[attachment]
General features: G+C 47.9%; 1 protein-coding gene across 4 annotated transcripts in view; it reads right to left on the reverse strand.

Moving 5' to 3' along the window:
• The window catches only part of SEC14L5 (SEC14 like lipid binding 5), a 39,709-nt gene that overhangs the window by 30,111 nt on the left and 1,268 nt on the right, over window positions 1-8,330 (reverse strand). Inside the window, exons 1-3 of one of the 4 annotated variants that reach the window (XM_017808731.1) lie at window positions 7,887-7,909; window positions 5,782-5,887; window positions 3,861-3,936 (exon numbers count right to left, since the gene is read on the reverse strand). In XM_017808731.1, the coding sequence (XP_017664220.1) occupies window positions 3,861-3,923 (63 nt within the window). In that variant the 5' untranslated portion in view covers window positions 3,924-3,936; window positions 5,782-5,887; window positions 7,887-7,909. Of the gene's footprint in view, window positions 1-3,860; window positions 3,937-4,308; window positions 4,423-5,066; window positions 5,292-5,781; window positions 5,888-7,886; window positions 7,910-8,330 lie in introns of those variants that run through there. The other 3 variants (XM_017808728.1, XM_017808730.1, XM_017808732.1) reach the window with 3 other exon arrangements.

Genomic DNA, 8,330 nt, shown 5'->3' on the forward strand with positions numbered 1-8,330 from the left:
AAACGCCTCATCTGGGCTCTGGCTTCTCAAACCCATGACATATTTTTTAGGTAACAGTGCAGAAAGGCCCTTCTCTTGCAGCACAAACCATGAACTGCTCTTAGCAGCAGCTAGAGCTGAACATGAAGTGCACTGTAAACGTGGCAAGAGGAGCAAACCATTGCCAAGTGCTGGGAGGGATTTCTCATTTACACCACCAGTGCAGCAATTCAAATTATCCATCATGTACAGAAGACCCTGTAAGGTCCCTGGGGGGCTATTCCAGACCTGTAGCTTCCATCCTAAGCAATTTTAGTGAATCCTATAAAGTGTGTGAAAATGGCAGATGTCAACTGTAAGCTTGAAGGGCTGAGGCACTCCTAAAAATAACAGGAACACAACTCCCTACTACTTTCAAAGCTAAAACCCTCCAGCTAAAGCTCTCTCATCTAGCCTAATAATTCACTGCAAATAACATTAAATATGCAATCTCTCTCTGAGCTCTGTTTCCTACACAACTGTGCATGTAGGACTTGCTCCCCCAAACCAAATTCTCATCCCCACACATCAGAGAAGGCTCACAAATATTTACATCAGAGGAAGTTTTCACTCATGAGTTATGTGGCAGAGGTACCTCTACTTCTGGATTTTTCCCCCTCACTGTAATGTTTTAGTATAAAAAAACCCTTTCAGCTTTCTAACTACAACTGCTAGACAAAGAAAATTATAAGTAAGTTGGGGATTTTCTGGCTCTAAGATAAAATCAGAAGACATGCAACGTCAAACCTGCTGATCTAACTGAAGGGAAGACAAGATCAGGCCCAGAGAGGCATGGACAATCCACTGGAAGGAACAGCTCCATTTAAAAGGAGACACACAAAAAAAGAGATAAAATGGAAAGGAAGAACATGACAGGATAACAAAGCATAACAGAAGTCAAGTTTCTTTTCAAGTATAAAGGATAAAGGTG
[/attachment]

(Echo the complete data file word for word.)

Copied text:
General features: G+C 47.9%; 1 protein-coding gene across 4 annotated transcripts in view; it reads right to left on the reverse strand.

Moving 5' to 3' along the window:
• The window catches only part of SEC14L5 (SEC14 like lipid binding 5), a 39,709-nt gene that overhangs the window by 30,111 nt on the left and 1,268 nt on the right, over window positions 1-8,330 (reverse strand). Inside the window, exons 1-3 of one of the 4 annotated variants that reach the window (XM_017808731.1) lie at window positions 7,887-7,909; window positions 5,782-5,887; window positions 3,861-3,936 (exon numbers count right to left, since the gene is read on the reverse strand). In XM_017808731.1, the coding sequence (XP_017664220.1) occupies window positions 3,861-3,923 (63 nt within the window). In that variant the 5' untranslated portion in view covers window positions 3,924-3,936; window positions 5,782-5,887; window positions 7,887-7,909. Of the gene's footprint in view, window positions 1-3,860; window positions 3,937-4,308; window positions 4,423-5,066; window positions 5,292-5,781; window positions 5,888-7,886; window positions 7,910-8,330 lie in introns of those variants that run through there. The other 3 variants (XM_017808728.1, XM_017808730.1, XM_017808732.1) reach the window with 3 other exon arrangements.

Genomic DNA, 8,330 nt, shown 5'->3' on the forward strand with positions numbered 1-8,330 from the left:
AAACGCCTCATCTGGGCTCTGGCTTCTCAAACCCATGACATATTTTTTAGGTAACAGTGCAGAAAGGCCCTTCTCTTGCAGCACAAACCATGAACTGCTCTTAGCAGCAGCTAGAGCTGAACATGAAGTGCACTGTAAACGTGGCAAGAGGAGCAAACCATTGCCAAGTGCTGGGAGGGATTTCTCATTTACACCACCAGTGCAGCAATTCAAATTATCCATCATGTACAGAAGACCCTGTAAGGTCCCTGGGGGGCTATTCCAGACCTGTAGCTTCCATCCTAAGCAATTTTAGTGAATCCTATAAAGTGTGTGAAAATGGCAGATGTCAACTGTAAGCTTGAAGGGCTGAGGCACTCCTAAAAATAACAGGAACACAACTCCCTACTACTTTCAAAGCTAAAACCCTCCAGCTAAAGCTCTCTCATCTAGCCTAATAATTCACTGCAAATAACATTAAATATGCAATCTCTCTCTGAGCTCTGTTTCCTACACAACTGTGCATGTAGGACTTGCTCCCCCAAACCAAATTCTCATCCCCACACATCAGAGAAGGCTCACAAATATTTACATCAGAGGAAGTTTTCACTCATGAGTTATGTGGCAGAGGTACCTCTACTTCTGGATTTTTCCCCCTCACTGTAATGTTTTAGTATAAAAAAACCCTTTCAGCTTTCTAACTACAACTGCTAGACAAAGAAAATTATAAGTAAGTTGGGGATTTTCTGGCTCTAAGATAAAATCAGAAGACATGCAACGTCAAACCTGCTGATCTAACTGAAGGGAAGACAAGATCAGGCCCAGAGAGGCATGGACAATCCACTGGAAGGAACAGCTCCATTTAAAAGGAGACACACAAAAAAAGAGATAAAATGGAAAGGAAGAACATGACAGGATAACAAAGCATAACAGAAGTCAAGTTTCTTTTCAAGTATAAAGGATAAAGGTG